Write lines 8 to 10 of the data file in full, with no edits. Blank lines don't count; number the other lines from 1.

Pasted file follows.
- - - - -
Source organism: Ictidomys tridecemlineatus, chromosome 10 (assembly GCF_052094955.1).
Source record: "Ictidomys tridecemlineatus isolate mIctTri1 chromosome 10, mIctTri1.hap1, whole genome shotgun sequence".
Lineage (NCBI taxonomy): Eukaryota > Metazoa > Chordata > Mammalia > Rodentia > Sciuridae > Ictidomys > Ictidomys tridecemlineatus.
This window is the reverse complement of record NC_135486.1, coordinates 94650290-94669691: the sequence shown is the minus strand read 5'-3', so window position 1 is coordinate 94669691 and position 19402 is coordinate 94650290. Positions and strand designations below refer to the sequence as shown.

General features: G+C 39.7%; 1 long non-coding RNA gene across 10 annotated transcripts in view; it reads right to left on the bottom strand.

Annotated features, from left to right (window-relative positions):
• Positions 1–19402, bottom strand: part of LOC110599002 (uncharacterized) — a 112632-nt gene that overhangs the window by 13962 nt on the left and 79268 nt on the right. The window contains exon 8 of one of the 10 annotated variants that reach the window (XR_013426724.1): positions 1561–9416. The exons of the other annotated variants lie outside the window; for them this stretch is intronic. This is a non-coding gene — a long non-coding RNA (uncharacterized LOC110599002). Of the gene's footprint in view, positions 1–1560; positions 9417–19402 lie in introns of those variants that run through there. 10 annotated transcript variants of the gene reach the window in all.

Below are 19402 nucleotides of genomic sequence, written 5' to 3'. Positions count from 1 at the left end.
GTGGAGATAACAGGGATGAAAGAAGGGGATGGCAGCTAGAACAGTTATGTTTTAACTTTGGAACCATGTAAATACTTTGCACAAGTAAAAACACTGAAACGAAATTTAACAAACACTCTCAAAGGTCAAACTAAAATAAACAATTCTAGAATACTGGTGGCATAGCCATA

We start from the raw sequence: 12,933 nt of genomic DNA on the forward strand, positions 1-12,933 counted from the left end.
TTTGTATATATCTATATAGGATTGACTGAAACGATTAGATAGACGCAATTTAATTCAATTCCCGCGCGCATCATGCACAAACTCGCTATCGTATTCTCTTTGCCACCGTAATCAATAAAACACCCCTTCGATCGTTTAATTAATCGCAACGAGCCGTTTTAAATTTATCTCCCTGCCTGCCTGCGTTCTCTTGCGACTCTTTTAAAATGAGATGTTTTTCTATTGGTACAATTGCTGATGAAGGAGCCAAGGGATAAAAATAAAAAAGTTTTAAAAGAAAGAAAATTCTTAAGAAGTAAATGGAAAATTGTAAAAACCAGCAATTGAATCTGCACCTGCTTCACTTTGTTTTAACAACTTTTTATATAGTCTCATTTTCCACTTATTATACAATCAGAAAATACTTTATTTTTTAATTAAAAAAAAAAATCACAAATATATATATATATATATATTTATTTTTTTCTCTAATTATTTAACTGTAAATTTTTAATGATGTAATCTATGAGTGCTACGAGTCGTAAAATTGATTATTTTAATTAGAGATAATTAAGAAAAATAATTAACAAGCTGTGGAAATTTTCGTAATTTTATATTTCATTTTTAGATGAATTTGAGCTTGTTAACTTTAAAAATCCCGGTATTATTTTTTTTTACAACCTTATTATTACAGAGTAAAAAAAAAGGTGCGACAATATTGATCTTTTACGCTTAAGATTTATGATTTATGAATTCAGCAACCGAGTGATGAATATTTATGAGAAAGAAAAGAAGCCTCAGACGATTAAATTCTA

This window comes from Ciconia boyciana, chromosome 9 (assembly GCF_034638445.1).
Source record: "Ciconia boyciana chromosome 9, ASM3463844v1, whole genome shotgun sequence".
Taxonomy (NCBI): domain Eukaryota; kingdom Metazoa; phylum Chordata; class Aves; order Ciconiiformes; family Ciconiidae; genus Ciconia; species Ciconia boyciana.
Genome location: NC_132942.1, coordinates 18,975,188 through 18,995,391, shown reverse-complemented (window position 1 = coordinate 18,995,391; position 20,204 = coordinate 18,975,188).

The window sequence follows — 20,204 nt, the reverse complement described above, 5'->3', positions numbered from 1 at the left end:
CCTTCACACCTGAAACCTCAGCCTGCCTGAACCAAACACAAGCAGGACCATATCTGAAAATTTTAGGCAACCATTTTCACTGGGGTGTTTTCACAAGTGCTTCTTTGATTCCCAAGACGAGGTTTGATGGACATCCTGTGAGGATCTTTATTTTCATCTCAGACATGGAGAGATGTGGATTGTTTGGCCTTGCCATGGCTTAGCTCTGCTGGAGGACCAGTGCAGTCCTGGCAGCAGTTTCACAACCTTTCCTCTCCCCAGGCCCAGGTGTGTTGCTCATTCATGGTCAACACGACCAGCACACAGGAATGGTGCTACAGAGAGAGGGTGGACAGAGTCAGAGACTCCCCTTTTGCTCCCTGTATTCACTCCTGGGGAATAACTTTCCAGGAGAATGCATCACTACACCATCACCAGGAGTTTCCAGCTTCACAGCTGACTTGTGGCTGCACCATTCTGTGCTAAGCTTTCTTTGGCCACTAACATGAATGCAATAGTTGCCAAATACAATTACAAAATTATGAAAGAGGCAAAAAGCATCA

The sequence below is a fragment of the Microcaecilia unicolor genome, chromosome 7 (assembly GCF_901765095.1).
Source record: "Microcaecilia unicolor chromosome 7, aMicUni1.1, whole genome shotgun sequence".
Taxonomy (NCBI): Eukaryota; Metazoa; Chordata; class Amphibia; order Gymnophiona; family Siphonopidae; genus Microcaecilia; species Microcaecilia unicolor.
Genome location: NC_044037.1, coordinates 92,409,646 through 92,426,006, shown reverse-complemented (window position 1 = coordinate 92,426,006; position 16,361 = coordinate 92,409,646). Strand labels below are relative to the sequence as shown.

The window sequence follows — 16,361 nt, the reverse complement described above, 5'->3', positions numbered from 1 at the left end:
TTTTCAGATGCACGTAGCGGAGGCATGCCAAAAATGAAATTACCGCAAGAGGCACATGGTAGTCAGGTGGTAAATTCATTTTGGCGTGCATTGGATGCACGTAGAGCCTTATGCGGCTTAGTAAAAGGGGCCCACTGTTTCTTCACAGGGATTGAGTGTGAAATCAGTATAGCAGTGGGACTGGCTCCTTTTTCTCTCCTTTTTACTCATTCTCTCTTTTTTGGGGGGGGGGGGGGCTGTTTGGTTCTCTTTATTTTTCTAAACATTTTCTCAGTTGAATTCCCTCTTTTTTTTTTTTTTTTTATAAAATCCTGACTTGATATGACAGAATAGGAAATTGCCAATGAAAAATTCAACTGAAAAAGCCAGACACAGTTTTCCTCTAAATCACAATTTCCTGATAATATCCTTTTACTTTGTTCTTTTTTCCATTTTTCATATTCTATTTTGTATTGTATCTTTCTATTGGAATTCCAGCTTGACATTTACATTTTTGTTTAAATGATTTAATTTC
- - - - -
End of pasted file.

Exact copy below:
Below are 19402 nucleotides of genomic sequence, written 5' to 3'. Positions count from 1 at the left end.
GTGGAGATAACAGGGATGAAAGAAGGGGATGGCAGCTAGAACAGTTATGTTTTAACTTTGGAACCATGTAAATACTTTGCACAAGTAAAAACACTGAAACGAAATTTAACAAACACTCTCAAAGGTCAAACTAAAATAAACAATTCTAGAATACTGGTGGCATAGCCATA

We start from the raw sequence: 12,933 nt of genomic DNA on the forward strand, positions 1-12,933 counted from the left end.